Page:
Sample Methodology Essay

2078 WordsDec 27, 20129 Pages
Chapter 3 3.0 Methodology This methodology section of the research report describes how the study will be conducted and the methods used to collect and analyse the data. The overall aim of this methodology section is to provide an overview on the methods employed so that a judgment can be made as to how appropriate they are and how valid the data that has been generated is. Throughout the methodology process, it is imperative to remember the question this research is aiming to answer for: Has the Recession been a significant factor in bringing about change in the recruitment process within the public sector? Introduction The recession has affected many HR Processes and new strategies must be developed in order to adapt to the…show more content…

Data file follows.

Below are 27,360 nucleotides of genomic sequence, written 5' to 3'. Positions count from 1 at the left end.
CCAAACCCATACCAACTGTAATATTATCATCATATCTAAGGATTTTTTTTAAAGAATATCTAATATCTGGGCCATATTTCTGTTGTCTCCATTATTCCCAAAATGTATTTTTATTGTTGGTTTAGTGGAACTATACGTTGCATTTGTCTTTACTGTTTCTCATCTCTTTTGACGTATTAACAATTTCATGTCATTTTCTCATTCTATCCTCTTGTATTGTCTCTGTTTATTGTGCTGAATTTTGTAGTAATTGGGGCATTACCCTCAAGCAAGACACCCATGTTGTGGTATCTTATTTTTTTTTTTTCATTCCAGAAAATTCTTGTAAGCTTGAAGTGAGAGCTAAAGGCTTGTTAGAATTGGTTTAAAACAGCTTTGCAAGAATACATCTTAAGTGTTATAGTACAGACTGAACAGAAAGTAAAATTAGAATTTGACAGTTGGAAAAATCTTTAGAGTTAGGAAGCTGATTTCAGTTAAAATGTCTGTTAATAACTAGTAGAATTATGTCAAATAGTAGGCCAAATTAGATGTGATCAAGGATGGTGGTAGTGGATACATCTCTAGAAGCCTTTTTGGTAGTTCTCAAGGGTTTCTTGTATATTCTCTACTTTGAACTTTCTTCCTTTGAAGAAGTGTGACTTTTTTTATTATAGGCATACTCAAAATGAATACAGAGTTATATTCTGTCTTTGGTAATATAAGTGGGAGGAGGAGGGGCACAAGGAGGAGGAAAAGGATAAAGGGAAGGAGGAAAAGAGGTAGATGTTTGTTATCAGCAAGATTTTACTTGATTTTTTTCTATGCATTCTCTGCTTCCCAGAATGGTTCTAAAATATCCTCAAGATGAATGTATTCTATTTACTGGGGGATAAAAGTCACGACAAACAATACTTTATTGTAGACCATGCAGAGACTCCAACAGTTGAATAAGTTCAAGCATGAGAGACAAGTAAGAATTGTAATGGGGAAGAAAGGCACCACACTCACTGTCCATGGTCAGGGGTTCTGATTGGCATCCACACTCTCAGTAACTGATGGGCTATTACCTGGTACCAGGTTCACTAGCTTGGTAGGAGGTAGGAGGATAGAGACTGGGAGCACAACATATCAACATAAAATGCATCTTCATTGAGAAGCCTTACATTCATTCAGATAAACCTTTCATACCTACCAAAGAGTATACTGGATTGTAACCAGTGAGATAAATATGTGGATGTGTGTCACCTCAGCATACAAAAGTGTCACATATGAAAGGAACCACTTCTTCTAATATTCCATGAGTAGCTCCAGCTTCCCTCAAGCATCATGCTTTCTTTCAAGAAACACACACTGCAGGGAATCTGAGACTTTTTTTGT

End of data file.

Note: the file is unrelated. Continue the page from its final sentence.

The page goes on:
Firstly, in interpretivism, there is no notion of a factual reality, but rather a situation that is created and interpreted by people (Denscombe, 2002). This means that any research conducted into social research will automatically shape the results found (Denscombe, 2002). Interpretivism has evolved from studies trying to understand how people make sense of the world around them (Bryman, 2004). This research methodology engages in an Interpretivism approach so therefore to a major extent rejects the basic assumptions made by positivism. A summary of the main differences between positivism and interpretivism can be found in table 3.1 Positivism | Interpretivism | The patterns and regularities in the social world exist independently of whether they are recognised by people | Social reality is subjective | The research tools have no effect on the thing being observed | Humans react to the knowledge that they are being studied | The researcher is expected to remain impartial in order to obtain objective results | It is impossible to gain objective knowledge about social phenomena | Table 3.1 Summary of Positivism versus Interpretivism (Denscombe, 2002) 1.2.5 Inductive versus Deductive Approaches(归纳与演绎) The deduction approach begins from the proposal of the theory and ends when the evidence is collected in order to prove the theory either true or
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